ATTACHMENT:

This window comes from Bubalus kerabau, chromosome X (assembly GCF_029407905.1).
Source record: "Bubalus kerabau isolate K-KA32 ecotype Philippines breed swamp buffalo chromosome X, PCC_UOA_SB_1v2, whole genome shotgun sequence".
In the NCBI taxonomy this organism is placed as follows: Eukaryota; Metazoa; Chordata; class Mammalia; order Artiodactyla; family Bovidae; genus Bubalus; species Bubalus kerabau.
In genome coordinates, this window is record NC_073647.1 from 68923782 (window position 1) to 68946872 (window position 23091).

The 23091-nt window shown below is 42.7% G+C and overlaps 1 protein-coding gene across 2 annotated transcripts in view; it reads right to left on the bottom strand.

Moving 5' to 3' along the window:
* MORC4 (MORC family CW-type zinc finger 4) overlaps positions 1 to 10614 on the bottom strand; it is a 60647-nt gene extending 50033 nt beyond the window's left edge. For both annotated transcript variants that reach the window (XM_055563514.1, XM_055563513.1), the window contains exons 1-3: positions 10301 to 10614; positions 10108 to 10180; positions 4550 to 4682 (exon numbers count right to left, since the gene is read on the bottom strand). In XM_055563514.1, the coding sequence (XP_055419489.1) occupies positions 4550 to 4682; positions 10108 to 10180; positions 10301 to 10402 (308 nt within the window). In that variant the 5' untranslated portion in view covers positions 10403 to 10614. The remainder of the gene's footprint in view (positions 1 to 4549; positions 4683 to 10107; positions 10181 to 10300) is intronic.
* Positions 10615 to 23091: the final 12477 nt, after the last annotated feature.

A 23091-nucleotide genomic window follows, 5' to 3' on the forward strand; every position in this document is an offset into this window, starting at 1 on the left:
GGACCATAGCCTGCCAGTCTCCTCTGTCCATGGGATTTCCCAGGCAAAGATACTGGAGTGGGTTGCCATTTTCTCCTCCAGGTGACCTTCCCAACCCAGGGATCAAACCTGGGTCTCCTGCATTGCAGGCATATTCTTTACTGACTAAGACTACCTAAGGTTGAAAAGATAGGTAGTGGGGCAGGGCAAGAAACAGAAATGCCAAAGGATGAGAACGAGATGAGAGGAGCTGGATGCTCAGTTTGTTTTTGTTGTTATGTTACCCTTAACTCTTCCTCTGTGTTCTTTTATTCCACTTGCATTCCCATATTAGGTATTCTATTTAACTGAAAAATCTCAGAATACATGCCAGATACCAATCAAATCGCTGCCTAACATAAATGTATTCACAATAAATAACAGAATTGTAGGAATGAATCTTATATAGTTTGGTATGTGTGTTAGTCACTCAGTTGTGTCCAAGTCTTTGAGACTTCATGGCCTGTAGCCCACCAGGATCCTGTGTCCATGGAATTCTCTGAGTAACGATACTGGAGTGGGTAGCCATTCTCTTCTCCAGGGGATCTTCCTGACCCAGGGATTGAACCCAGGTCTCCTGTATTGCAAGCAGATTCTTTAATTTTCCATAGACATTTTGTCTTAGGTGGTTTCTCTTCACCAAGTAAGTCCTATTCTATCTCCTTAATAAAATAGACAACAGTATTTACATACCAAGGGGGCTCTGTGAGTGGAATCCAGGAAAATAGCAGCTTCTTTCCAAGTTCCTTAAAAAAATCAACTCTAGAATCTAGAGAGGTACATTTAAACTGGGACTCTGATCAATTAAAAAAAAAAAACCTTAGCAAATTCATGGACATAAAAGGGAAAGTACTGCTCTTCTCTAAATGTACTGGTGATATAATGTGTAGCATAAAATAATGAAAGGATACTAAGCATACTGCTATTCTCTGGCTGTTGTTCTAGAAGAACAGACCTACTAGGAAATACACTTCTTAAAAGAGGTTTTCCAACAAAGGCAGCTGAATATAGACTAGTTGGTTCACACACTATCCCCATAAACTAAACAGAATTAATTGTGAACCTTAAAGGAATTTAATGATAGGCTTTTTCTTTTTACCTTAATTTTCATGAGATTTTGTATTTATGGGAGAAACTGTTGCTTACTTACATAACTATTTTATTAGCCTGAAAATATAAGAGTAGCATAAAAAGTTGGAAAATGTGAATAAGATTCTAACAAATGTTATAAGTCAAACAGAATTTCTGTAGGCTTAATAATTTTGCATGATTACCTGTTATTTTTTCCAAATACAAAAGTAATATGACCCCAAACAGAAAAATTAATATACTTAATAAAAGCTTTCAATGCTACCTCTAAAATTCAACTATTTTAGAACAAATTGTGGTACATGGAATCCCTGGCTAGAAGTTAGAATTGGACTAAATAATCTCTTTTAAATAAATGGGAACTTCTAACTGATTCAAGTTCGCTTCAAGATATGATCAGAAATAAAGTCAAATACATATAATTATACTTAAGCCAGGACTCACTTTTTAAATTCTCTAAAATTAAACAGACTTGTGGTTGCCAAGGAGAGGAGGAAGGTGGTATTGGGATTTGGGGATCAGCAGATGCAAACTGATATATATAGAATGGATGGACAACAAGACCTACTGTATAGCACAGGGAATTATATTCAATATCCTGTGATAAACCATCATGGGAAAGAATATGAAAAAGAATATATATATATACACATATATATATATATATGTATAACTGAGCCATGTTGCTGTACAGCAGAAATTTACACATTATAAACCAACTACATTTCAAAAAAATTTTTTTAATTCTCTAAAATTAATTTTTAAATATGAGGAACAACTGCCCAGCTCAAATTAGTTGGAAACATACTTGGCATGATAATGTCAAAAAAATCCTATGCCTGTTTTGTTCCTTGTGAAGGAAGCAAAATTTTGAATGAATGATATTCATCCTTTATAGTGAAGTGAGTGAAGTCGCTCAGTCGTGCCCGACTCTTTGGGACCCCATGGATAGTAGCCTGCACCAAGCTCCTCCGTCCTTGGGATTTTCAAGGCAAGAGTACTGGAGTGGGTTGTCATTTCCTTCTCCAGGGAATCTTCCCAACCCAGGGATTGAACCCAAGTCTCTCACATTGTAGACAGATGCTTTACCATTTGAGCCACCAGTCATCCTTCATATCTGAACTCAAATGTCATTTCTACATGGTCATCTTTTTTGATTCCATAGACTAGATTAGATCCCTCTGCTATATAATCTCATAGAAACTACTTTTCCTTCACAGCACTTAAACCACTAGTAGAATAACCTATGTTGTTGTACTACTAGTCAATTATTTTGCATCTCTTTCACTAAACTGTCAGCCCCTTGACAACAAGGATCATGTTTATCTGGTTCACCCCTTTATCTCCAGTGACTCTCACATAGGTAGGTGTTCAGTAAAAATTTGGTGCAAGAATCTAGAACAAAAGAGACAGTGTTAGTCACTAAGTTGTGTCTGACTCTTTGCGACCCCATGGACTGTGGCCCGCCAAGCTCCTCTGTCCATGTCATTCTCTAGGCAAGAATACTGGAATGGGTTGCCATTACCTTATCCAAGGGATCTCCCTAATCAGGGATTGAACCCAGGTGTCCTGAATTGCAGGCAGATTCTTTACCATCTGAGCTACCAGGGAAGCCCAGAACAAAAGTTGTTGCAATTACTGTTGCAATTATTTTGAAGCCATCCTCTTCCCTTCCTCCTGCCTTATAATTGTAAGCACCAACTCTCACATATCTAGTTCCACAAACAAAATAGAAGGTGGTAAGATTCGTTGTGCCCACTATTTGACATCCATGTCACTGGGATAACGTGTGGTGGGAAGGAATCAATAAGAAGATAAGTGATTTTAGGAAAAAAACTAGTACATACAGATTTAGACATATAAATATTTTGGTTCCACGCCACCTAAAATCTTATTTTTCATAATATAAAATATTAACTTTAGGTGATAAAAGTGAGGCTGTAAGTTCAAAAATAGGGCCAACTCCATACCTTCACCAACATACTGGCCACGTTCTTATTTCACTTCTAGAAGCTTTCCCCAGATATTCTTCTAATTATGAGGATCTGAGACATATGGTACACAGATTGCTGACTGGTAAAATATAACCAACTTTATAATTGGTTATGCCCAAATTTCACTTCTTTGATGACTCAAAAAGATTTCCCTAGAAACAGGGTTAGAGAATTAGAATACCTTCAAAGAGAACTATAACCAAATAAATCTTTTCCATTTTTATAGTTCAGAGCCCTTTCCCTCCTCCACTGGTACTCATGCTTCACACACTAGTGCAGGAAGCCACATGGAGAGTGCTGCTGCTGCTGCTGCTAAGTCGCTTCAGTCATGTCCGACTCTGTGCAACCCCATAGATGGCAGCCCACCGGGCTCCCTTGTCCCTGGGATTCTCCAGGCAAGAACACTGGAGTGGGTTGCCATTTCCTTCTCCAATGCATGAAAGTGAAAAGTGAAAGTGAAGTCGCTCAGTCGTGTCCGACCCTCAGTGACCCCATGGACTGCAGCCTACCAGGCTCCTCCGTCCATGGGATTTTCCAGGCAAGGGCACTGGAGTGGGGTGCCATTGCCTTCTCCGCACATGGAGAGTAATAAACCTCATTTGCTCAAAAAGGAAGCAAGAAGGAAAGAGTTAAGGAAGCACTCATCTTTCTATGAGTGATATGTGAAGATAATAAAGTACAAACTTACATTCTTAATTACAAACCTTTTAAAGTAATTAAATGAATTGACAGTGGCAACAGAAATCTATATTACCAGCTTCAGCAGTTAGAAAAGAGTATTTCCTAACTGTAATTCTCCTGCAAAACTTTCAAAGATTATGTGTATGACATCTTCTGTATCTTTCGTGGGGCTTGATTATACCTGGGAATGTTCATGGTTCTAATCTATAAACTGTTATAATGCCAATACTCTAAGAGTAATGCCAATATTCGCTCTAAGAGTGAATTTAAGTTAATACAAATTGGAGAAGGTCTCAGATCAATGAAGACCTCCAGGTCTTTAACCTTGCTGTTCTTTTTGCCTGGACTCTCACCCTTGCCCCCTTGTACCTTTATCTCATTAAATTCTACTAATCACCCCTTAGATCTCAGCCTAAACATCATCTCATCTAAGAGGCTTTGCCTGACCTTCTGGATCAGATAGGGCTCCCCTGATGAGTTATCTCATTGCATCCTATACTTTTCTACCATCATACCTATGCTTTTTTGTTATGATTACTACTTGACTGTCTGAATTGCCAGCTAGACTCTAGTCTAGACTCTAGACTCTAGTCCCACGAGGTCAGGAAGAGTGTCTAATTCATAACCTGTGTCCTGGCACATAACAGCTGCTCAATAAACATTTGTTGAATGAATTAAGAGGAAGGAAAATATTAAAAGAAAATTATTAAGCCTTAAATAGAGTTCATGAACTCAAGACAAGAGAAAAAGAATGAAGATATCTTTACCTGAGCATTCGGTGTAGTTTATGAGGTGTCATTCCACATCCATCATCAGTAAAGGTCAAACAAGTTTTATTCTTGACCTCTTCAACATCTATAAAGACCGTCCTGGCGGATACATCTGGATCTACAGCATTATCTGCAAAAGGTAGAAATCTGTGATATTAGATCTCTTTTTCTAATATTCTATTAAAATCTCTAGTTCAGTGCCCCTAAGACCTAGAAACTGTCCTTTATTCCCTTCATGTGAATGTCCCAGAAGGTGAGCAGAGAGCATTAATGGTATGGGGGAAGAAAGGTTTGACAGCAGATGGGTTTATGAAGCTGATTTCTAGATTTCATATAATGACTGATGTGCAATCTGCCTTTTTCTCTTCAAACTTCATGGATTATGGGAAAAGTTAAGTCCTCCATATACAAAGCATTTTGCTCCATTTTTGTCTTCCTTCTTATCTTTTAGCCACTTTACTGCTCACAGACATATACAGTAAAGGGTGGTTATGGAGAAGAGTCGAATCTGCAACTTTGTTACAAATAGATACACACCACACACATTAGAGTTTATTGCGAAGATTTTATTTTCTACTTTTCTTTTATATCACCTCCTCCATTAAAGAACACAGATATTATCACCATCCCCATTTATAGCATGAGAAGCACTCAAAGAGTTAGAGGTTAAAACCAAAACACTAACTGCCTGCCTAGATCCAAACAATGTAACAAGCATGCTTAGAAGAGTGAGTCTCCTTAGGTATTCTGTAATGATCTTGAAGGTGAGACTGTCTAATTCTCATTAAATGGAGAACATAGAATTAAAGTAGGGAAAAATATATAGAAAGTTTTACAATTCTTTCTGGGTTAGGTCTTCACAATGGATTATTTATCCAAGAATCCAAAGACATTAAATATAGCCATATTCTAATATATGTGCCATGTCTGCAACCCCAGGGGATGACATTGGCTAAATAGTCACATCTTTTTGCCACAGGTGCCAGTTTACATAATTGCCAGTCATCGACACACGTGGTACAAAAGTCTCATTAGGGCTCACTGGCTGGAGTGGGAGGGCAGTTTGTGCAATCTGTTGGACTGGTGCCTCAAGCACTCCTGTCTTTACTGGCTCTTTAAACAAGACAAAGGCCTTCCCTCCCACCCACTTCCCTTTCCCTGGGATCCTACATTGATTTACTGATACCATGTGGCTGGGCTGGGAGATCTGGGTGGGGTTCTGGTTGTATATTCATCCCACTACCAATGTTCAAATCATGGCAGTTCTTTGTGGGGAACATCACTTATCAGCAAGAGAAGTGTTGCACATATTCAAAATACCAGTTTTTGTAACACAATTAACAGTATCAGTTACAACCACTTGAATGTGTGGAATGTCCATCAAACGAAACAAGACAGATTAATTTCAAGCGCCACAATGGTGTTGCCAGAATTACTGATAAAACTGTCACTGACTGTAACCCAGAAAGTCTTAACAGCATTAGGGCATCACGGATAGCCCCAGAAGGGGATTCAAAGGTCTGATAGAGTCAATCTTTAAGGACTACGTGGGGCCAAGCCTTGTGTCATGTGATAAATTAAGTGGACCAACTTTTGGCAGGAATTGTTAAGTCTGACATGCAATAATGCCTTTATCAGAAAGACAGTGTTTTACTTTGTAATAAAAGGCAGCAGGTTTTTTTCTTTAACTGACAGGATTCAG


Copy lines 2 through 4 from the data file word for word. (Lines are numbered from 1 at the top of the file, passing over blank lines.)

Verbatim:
Source record: "Bubalus kerabau isolate K-KA32 ecotype Philippines breed swamp buffalo chromosome X, PCC_UOA_SB_1v2, whole genome shotgun sequence".
In the NCBI taxonomy this organism is placed as follows: Eukaryota; Metazoa; Chordata; class Mammalia; order Artiodactyla; family Bovidae; genus Bubalus; species Bubalus kerabau.
In genome coordinates, this window is record NC_073647.1 from 68923782 (window position 1) to 68946872 (window position 23091).